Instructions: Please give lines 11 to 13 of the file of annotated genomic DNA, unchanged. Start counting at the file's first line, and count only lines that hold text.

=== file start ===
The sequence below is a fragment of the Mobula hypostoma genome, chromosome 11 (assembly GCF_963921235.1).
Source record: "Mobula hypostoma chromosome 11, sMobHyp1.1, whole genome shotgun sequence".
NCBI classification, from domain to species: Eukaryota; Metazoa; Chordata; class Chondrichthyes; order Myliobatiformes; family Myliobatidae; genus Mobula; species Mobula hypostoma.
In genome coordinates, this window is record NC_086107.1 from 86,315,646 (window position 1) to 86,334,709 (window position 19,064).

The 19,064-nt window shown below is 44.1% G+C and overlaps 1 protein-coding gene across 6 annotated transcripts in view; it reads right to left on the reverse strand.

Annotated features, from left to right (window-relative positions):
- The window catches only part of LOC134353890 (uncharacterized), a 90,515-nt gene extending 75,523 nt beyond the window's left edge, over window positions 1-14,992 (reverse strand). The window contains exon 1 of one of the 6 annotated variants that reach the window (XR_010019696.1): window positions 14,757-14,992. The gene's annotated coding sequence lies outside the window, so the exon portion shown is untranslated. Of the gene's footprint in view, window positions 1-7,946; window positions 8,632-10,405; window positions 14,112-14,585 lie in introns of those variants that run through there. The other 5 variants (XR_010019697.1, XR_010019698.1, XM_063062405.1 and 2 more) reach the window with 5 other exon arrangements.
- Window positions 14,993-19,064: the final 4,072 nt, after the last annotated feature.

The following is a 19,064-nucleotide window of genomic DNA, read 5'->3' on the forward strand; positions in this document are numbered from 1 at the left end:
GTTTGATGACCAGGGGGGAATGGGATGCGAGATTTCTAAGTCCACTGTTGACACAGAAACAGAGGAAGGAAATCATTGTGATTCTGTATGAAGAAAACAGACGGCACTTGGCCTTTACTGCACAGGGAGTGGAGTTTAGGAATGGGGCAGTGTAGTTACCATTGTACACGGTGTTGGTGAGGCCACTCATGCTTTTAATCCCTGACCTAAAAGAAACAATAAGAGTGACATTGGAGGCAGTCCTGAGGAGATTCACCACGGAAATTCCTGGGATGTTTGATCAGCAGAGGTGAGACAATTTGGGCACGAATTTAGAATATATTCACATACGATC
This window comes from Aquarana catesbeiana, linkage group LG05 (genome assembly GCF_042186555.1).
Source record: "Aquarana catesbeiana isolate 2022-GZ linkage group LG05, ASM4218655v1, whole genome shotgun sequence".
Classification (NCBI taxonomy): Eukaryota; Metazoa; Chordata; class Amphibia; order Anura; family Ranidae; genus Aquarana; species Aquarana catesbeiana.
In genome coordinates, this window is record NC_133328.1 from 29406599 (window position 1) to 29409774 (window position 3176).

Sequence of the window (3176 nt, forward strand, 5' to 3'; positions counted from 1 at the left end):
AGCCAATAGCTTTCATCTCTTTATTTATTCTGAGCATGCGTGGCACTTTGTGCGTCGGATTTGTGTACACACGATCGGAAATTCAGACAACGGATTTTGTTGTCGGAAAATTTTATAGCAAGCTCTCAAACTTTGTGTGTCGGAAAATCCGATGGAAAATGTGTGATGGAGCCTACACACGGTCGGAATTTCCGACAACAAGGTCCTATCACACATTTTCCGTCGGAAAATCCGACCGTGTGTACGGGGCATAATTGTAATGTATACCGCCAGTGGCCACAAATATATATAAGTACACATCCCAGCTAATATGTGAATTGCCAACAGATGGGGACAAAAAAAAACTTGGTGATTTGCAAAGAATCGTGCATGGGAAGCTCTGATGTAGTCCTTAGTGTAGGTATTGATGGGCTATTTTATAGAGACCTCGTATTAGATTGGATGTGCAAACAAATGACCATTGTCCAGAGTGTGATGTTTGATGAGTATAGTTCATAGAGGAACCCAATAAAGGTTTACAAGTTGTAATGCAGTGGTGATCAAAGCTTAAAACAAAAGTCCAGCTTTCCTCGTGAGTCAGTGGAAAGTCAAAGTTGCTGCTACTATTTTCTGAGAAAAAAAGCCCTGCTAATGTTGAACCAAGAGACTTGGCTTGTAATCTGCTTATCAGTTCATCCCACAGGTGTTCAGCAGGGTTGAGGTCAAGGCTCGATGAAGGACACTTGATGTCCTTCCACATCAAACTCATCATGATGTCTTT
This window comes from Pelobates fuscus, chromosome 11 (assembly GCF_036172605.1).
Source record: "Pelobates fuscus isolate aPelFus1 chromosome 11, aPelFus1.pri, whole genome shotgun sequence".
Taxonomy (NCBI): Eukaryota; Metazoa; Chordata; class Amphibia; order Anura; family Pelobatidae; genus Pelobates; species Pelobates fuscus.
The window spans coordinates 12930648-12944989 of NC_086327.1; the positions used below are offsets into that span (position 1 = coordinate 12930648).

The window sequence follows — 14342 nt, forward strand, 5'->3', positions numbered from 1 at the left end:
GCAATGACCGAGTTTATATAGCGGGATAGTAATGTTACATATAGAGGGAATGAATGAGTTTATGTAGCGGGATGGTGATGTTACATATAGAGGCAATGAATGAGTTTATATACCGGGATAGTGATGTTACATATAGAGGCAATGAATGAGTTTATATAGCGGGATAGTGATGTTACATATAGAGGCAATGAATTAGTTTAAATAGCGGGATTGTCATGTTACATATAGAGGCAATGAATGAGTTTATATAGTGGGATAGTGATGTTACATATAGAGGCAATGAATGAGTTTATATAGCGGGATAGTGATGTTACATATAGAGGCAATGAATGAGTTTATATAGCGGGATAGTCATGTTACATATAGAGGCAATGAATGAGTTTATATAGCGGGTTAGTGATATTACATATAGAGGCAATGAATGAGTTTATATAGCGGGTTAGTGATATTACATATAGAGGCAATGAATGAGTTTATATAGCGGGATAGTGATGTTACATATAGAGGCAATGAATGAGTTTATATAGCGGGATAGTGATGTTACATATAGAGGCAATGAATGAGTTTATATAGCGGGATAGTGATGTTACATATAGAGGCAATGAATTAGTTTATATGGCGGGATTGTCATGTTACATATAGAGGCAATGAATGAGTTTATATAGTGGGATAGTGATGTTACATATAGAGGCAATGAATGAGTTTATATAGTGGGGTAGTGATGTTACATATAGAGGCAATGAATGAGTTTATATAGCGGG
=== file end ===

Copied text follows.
This window comes from Aquarana catesbeiana, linkage group LG05 (genome assembly GCF_042186555.1).
Source record: "Aquarana catesbeiana isolate 2022-GZ linkage group LG05, ASM4218655v1, whole genome shotgun sequence".
Classification (NCBI taxonomy): Eukaryota; Metazoa; Chordata; class Amphibia; order Anura; family Ranidae; genus Aquarana; species Aquarana catesbeiana.